Polarizing film. Plain gray, high-quality film ("experimental grade") gives the best results; avoid film tinted with a color (see this page for some places that sell film). You need to cut it into six squares, each about two inches on a side. The box on page 94 describes what polarizers do to photons.
A laser, such as a laser pointer. If yours emits polarized light, align its polarization at 45 degrees from the vertical. If your laser is not polarized, include a polarizer at 45 degrees immediately after the laser at every step. Use a rubber band to keep the laser turned on.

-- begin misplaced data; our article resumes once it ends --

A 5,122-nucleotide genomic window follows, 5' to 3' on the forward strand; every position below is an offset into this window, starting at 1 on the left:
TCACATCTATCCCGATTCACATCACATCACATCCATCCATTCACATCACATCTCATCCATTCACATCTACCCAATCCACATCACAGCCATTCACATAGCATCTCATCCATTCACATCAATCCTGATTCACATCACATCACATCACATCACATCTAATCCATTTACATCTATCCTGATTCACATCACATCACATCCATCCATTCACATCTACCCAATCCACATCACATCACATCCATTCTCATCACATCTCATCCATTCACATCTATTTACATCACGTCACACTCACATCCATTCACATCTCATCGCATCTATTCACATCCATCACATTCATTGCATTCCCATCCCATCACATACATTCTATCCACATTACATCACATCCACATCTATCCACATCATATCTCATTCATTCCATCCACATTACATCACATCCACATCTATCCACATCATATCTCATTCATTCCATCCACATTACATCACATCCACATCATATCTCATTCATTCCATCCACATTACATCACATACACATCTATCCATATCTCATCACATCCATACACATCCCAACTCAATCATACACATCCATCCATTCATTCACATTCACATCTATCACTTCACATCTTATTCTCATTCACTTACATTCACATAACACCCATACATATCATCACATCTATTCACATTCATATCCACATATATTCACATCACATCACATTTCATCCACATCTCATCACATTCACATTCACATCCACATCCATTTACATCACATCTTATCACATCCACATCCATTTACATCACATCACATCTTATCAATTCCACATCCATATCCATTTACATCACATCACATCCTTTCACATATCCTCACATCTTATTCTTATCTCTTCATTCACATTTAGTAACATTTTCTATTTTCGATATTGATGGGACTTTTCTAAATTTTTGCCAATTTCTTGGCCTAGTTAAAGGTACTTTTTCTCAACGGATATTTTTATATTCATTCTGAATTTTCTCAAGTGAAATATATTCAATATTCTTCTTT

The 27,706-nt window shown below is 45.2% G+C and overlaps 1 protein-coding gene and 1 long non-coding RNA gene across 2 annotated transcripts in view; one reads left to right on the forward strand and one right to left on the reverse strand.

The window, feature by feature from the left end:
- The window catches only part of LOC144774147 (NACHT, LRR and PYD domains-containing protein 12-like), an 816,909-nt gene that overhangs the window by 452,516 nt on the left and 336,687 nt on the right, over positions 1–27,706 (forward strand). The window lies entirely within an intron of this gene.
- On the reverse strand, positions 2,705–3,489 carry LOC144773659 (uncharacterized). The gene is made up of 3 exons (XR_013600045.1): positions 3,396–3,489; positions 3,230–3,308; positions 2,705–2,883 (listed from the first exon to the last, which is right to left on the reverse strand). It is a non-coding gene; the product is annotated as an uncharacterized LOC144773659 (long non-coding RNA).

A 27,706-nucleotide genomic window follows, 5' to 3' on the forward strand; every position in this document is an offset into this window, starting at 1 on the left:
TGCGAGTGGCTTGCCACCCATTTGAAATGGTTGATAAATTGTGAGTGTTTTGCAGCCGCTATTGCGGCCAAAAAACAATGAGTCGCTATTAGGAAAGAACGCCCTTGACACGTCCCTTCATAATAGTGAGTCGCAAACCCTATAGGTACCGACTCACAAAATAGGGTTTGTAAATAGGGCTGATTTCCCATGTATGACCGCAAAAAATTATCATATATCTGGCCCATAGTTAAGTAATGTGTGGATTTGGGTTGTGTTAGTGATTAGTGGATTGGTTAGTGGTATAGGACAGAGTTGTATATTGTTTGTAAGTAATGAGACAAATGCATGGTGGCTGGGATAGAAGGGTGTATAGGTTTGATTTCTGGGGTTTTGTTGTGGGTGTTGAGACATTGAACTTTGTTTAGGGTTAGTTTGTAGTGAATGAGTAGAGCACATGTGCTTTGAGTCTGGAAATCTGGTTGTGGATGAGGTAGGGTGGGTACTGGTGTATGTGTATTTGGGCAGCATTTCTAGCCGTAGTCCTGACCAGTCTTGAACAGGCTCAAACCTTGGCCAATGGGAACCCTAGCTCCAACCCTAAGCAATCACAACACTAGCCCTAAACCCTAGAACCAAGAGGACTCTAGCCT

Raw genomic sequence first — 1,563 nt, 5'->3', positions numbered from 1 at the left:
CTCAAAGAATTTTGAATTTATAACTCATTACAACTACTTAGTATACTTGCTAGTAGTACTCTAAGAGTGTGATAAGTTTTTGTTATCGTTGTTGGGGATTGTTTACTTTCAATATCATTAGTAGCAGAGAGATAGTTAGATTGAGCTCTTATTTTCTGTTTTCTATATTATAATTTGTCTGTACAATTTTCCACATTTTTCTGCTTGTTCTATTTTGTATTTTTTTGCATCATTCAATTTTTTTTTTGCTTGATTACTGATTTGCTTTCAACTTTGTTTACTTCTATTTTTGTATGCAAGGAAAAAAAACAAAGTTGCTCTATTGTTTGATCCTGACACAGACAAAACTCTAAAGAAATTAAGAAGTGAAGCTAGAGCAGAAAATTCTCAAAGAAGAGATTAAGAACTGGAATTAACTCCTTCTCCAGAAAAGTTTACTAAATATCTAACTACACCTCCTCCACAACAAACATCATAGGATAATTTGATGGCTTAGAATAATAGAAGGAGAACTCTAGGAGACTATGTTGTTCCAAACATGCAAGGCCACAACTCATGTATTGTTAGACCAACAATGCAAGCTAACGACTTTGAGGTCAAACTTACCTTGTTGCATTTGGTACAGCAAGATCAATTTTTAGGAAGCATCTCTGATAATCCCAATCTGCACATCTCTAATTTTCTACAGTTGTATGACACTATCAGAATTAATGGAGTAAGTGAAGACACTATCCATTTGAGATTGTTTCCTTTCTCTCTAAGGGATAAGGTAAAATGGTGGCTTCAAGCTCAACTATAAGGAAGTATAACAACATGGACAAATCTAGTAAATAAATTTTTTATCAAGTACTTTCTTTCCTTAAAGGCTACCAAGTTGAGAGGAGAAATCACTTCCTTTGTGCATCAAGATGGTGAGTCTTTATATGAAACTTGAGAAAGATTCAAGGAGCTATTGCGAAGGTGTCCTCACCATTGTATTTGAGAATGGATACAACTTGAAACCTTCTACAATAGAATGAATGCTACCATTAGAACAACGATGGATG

A thin, straight piece of wire, such as from an unused twist tie or a straightened staple. The thinner the better.
Some tinfoil and a pin to poke a hole in it. The light that goes through the pinhole will expand outward, forming a narrow, conical beam. The pinhole makes the patterns dimmer but may improve the results if the room is dark enough.
Some stands to hold the laser and polarizers in place. These could be as low-tech as cereal boxes.
A screen to display the final patterns. The bare wall will do if it is plain enough; otherwise use a sheet of paper.